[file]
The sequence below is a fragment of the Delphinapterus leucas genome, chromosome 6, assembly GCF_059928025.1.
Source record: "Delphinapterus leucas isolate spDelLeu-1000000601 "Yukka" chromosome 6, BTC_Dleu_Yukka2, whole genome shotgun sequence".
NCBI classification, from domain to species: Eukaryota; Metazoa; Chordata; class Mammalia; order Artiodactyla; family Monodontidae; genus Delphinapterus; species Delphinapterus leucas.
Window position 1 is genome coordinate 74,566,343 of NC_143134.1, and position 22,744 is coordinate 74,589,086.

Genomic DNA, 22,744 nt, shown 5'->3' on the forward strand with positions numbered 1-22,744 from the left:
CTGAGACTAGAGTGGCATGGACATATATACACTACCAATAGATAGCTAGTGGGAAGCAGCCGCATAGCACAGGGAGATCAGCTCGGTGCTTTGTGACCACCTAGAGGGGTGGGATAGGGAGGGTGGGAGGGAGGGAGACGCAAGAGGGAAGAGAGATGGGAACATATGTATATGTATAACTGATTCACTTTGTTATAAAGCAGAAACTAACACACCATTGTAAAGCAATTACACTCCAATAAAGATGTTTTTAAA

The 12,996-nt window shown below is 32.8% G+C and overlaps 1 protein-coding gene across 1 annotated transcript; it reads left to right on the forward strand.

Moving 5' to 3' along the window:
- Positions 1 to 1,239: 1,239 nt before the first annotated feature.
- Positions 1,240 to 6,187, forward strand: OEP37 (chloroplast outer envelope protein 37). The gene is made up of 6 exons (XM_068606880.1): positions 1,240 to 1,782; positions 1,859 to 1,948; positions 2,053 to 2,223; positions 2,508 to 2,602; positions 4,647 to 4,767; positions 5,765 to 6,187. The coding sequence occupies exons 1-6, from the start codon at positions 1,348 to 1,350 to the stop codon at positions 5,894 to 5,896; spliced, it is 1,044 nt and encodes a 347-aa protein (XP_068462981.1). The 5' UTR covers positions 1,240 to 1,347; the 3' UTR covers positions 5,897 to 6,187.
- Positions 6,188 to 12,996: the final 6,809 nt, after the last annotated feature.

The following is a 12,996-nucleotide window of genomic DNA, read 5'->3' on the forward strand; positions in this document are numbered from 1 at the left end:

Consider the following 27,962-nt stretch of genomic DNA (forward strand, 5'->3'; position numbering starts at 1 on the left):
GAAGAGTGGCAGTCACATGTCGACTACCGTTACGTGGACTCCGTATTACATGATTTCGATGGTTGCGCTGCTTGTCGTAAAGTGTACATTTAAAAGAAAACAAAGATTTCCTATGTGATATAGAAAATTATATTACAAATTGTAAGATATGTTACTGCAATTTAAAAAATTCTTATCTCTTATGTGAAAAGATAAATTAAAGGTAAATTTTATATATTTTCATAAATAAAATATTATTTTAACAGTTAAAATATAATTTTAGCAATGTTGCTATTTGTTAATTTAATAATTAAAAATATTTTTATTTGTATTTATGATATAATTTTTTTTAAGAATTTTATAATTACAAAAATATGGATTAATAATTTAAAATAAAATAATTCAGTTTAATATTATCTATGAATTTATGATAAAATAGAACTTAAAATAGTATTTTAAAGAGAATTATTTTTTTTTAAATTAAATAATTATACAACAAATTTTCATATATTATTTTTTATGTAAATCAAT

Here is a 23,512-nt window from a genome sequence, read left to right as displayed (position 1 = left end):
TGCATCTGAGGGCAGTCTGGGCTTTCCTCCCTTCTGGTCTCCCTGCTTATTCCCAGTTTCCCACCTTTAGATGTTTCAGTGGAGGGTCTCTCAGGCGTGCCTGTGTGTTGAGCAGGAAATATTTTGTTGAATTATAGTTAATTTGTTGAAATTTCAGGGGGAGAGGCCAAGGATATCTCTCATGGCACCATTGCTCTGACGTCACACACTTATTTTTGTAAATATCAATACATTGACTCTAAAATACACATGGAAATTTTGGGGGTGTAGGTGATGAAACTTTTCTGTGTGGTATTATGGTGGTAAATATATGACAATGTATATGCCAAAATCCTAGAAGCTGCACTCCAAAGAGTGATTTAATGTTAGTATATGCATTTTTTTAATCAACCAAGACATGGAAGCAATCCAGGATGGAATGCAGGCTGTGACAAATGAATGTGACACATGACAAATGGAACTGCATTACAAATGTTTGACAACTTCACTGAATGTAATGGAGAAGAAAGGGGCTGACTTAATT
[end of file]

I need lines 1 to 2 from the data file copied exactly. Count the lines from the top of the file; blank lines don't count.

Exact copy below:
The sequence below is a fragment of the Delphinapterus leucas genome, chromosome 6, assembly GCF_059928025.1.
Source record: "Delphinapterus leucas isolate spDelLeu-1000000601 "Yukka" chromosome 6, BTC_Dleu_Yukka2, whole genome shotgun sequence".